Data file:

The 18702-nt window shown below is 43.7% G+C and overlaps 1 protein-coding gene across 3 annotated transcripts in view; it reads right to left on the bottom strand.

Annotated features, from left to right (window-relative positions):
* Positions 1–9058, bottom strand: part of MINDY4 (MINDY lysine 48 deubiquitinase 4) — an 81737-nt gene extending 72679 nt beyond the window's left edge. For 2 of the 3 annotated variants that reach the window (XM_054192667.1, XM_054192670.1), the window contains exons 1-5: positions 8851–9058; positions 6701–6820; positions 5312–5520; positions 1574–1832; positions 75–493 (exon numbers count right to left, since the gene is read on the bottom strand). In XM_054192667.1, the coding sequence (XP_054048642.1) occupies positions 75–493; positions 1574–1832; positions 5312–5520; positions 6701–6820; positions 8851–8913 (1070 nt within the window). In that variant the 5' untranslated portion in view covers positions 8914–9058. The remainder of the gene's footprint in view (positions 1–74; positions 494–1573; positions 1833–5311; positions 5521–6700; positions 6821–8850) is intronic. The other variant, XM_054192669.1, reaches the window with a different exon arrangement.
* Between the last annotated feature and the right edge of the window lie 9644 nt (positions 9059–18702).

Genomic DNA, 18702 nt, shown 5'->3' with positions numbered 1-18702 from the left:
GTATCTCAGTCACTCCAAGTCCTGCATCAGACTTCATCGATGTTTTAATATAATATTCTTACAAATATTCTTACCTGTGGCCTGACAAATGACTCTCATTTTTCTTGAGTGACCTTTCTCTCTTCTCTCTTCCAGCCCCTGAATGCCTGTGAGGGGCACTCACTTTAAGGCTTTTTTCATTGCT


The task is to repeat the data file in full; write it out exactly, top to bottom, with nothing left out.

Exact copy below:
The 18702-nt window shown below is 43.7% G+C and overlaps 1 protein-coding gene across 3 annotated transcripts in view; it reads right to left on the bottom strand.

Annotated features, from left to right (window-relative positions):
* Positions 1–9058, bottom strand: part of MINDY4 (MINDY lysine 48 deubiquitinase 4) — an 81737-nt gene extending 72679 nt beyond the window's left edge. For 2 of the 3 annotated variants that reach the window (XM_054192667.1, XM_054192670.1), the window contains exons 1-5: positions 8851–9058; positions 6701–6820; positions 5312–5520; positions 1574–1832; positions 75–493 (exon numbers count right to left, since the gene is read on the bottom strand). In XM_054192667.1, the coding sequence (XP_054048642.1) occupies positions 75–493; positions 1574–1832; positions 5312–5520; positions 6701–6820; positions 8851–8913 (1070 nt within the window). In that variant the 5' untranslated portion in view covers positions 8914–9058. The remainder of the gene's footprint in view (positions 1–74; positions 494–1573; positions 1833–5311; positions 5521–6700; positions 6821–8850) is intronic. The other variant, XM_054192669.1, reaches the window with a different exon arrangement.
* Between the last annotated feature and the right edge of the window lie 9644 nt (positions 9059–18702).

Genomic DNA, 18702 nt, shown 5'->3' with positions numbered 1-18702 from the left:
GTATCTCAGTCACTCCAAGTCCTGCATCAGACTTCATCGATGTTTTAATATAATATTCTTACAAATATTCTTACCTGTGGCCTGACAAATGACTCTCATTTTTCTTGAGTGACCTTTCTCTCTTCTCTCTTCCAGCCCCTGAATGCCTGTGAGGGGCACTCACTTTAAGGCTTTTTTCATTGCT